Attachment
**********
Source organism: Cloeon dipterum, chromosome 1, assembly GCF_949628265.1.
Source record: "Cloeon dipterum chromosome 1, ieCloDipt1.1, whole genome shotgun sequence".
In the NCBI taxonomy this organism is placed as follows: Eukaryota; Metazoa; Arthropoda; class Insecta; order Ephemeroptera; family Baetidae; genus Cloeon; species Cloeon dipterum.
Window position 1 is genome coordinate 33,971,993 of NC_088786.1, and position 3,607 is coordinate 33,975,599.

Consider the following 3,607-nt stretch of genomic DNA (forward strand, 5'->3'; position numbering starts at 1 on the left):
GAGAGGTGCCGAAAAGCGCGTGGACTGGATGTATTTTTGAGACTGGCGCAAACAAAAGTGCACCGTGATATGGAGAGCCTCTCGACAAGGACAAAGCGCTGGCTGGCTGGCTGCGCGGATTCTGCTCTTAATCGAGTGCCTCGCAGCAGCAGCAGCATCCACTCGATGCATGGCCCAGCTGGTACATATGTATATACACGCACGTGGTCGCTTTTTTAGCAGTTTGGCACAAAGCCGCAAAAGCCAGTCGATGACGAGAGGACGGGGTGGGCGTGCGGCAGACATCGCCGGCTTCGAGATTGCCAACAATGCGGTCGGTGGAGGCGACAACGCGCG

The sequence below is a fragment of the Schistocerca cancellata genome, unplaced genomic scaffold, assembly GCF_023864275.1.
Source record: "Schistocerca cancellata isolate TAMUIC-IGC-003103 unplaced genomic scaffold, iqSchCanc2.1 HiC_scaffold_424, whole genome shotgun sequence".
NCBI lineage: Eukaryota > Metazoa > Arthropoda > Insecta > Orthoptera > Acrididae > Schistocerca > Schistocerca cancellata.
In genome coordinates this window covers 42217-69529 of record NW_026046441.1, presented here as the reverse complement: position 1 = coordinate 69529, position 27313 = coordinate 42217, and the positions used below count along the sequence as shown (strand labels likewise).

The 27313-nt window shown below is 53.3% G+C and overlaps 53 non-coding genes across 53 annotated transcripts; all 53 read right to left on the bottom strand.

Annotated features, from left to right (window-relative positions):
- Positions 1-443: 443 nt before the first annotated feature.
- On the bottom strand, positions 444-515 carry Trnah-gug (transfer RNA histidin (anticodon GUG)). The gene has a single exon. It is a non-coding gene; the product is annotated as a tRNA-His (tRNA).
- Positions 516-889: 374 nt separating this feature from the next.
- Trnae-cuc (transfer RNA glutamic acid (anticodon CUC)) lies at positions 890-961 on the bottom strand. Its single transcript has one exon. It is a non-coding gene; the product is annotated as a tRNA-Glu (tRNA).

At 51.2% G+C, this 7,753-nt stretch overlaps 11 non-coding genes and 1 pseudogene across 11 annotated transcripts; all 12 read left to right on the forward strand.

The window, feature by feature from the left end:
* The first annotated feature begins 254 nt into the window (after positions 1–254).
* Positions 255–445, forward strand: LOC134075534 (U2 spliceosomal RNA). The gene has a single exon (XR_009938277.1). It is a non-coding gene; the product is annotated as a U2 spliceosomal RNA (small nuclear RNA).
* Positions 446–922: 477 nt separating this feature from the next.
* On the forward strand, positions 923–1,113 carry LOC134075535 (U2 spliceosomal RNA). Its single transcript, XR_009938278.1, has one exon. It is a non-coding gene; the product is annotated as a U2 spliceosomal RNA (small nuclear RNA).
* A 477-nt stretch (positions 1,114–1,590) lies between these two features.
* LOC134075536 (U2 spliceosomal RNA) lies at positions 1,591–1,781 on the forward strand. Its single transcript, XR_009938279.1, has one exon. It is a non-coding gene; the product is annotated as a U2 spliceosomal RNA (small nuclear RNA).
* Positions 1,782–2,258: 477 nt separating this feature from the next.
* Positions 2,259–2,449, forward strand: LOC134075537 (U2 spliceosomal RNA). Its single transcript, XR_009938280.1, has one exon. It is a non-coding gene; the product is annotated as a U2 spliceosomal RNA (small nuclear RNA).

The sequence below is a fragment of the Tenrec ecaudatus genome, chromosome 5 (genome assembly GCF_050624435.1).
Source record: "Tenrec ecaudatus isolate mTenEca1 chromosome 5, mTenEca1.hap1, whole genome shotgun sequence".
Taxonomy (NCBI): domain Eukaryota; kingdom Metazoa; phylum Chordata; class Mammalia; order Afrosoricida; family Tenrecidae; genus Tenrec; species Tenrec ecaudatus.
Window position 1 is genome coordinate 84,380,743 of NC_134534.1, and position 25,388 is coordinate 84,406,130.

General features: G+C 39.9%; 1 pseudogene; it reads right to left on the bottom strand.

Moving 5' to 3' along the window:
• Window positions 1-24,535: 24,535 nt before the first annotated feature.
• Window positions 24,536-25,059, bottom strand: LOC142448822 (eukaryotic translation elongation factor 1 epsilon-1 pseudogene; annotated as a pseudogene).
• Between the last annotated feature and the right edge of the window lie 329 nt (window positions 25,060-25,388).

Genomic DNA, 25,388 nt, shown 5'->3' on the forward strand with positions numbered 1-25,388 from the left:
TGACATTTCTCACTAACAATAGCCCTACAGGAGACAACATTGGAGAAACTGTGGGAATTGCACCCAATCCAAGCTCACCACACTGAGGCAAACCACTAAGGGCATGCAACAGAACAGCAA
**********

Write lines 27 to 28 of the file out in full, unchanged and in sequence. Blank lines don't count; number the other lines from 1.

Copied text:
The sequence below is a fragment of the Tenrec ecaudatus genome, chromosome 5 (genome assembly GCF_050624435.1).
Source record: "Tenrec ecaudatus isolate mTenEca1 chromosome 5, mTenEca1.hap1, whole genome shotgun sequence".